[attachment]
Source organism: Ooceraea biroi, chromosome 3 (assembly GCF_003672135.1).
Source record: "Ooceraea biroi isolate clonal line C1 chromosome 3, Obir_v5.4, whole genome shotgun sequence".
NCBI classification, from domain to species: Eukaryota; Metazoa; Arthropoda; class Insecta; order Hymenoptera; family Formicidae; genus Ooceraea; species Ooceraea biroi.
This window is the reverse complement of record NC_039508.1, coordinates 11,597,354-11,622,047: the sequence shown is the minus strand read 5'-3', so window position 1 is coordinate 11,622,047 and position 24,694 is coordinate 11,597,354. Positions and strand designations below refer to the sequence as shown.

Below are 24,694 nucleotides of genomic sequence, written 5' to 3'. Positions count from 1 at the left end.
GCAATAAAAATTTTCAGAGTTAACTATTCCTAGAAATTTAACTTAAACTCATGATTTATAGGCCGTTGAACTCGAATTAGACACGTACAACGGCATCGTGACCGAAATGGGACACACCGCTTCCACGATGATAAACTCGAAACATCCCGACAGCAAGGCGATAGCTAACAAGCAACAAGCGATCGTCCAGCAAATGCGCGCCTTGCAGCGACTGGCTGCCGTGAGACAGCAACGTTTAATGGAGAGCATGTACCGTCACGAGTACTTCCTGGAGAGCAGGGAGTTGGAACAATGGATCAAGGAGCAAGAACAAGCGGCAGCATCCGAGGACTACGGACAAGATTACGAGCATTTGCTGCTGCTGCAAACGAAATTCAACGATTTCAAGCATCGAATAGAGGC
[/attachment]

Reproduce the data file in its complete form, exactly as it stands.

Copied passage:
Source organism: Ooceraea biroi, chromosome 3 (assembly GCF_003672135.1).
Source record: "Ooceraea biroi isolate clonal line C1 chromosome 3, Obir_v5.4, whole genome shotgun sequence".
NCBI classification, from domain to species: Eukaryota; Metazoa; Arthropoda; class Insecta; order Hymenoptera; family Formicidae; genus Ooceraea; species Ooceraea biroi.
This window is the reverse complement of record NC_039508.1, coordinates 11,597,354-11,622,047: the sequence shown is the minus strand read 5'-3', so window position 1 is coordinate 11,622,047 and position 24,694 is coordinate 11,597,354. Positions and strand designations below refer to the sequence as shown.

Below are 24,694 nucleotides of genomic sequence, written 5' to 3'. Positions count from 1 at the left end.
GCAATAAAAATTTTCAGAGTTAACTATTCCTAGAAATTTAACTTAAACTCATGATTTATAGGCCGTTGAACTCGAATTAGACACGTACAACGGCATCGTGACCGAAATGGGACACACCGCTTCCACGATGATAAACTCGAAACATCCCGACAGCAAGGCGATAGCTAACAAGCAACAAGCGATCGTCCAGCAAATGCGCGCCTTGCAGCGACTGGCTGCCGTGAGACAGCAACGTTTAATGGAGAGCATGTACCGTCACGAGTACTTCCTGGAGAGCAGGGAGTTGGAACAATGGATCAAGGAGCAAGAACAAGCGGCAGCATCCGAGGACTACGGACAAGATTACGAGCATTTGCTGCTGCTGCAAACGAAATTCAACGATTTCAAGCATCGAATAGAGGC